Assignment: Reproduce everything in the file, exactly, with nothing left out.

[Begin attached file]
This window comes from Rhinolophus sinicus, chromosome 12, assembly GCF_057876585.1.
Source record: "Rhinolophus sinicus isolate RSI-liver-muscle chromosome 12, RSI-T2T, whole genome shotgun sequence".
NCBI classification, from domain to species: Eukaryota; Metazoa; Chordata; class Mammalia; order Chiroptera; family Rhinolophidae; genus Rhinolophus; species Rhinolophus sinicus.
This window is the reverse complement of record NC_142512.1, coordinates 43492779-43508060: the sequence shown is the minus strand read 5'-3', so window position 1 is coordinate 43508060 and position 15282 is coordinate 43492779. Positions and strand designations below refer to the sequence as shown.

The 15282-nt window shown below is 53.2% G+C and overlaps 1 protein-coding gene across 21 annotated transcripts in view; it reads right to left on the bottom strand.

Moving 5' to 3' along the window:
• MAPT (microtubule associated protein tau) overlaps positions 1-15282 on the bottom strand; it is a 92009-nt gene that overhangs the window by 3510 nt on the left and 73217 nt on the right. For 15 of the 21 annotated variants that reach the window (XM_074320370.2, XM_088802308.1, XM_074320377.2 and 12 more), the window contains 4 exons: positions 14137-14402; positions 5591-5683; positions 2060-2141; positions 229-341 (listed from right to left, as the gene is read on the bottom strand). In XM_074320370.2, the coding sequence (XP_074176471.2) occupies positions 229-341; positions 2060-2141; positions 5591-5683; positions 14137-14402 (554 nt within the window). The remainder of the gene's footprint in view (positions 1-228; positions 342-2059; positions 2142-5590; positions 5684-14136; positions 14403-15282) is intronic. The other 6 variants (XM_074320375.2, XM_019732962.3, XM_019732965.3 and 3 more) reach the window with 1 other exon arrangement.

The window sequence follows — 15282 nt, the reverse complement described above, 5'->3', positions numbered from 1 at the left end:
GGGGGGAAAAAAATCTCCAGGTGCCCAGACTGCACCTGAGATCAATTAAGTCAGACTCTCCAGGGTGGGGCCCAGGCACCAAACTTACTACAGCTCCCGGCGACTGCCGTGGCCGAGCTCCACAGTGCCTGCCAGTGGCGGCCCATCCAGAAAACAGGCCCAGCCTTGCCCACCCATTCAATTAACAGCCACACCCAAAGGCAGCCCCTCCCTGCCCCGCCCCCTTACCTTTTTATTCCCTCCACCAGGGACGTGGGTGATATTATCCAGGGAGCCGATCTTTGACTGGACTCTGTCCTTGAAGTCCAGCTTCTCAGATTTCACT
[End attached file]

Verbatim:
This window comes from Rhinolophus sinicus, chromosome 12, assembly GCF_057876585.1.
Source record: "Rhinolophus sinicus isolate RSI-liver-muscle chromosome 12, RSI-T2T, whole genome shotgun sequence".
NCBI classification, from domain to species: Eukaryota; Metazoa; Chordata; class Mammalia; order Chiroptera; family Rhinolophidae; genus Rhinolophus; species Rhinolophus sinicus.
This window is the reverse complement of record NC_142512.1, coordinates 43492779-43508060: the sequence shown is the minus strand read 5'-3', so window position 1 is coordinate 43508060 and position 15282 is coordinate 43492779. Positions and strand designations below refer to the sequence as shown.

The 15282-nt window shown below is 53.2% G+C and overlaps 1 protein-coding gene across 21 annotated transcripts in view; it reads right to left on the bottom strand.

Moving 5' to 3' along the window:
• MAPT (microtubule associated protein tau) overlaps positions 1-15282 on the bottom strand; it is a 92009-nt gene that overhangs the window by 3510 nt on the left and 73217 nt on the right. For 15 of the 21 annotated variants that reach the window (XM_074320370.2, XM_088802308.1, XM_074320377.2 and 12 more), the window contains 4 exons: positions 14137-14402; positions 5591-5683; positions 2060-2141; positions 229-341 (listed from right to left, as the gene is read on the bottom strand). In XM_074320370.2, the coding sequence (XP_074176471.2) occupies positions 229-341; positions 2060-2141; positions 5591-5683; positions 14137-14402 (554 nt within the window). The remainder of the gene's footprint in view (positions 1-228; positions 342-2059; positions 2142-5590; positions 5684-14136; positions 14403-15282) is intronic. The other 6 variants (XM_074320375.2, XM_019732962.3, XM_019732965.3 and 3 more) reach the window with 1 other exon arrangement.

The window sequence follows — 15282 nt, the reverse complement described above, 5'->3', positions numbered from 1 at the left end:
GGGGGGAAAAAAATCTCCAGGTGCCCAGACTGCACCTGAGATCAATTAAGTCAGACTCTCCAGGGTGGGGCCCAGGCACCAAACTTACTACAGCTCCCGGCGACTGCCGTGGCCGAGCTCCACAGTGCCTGCCAGTGGCGGCCCATCCAGAAAACAGGCCCAGCCTTGCCCACCCATTCAATTAACAGCCACACCCAAAGGCAGCCCCTCCCTGCCCCGCCCCCTTACCTTTTTATTCCCTCCACCAGGGACGTGGGTGATATTATCCAGGGAGCCGATCTTTGACTGGACTCTGTCCTTGAAGTCCAGCTTCTCAGATTTCACT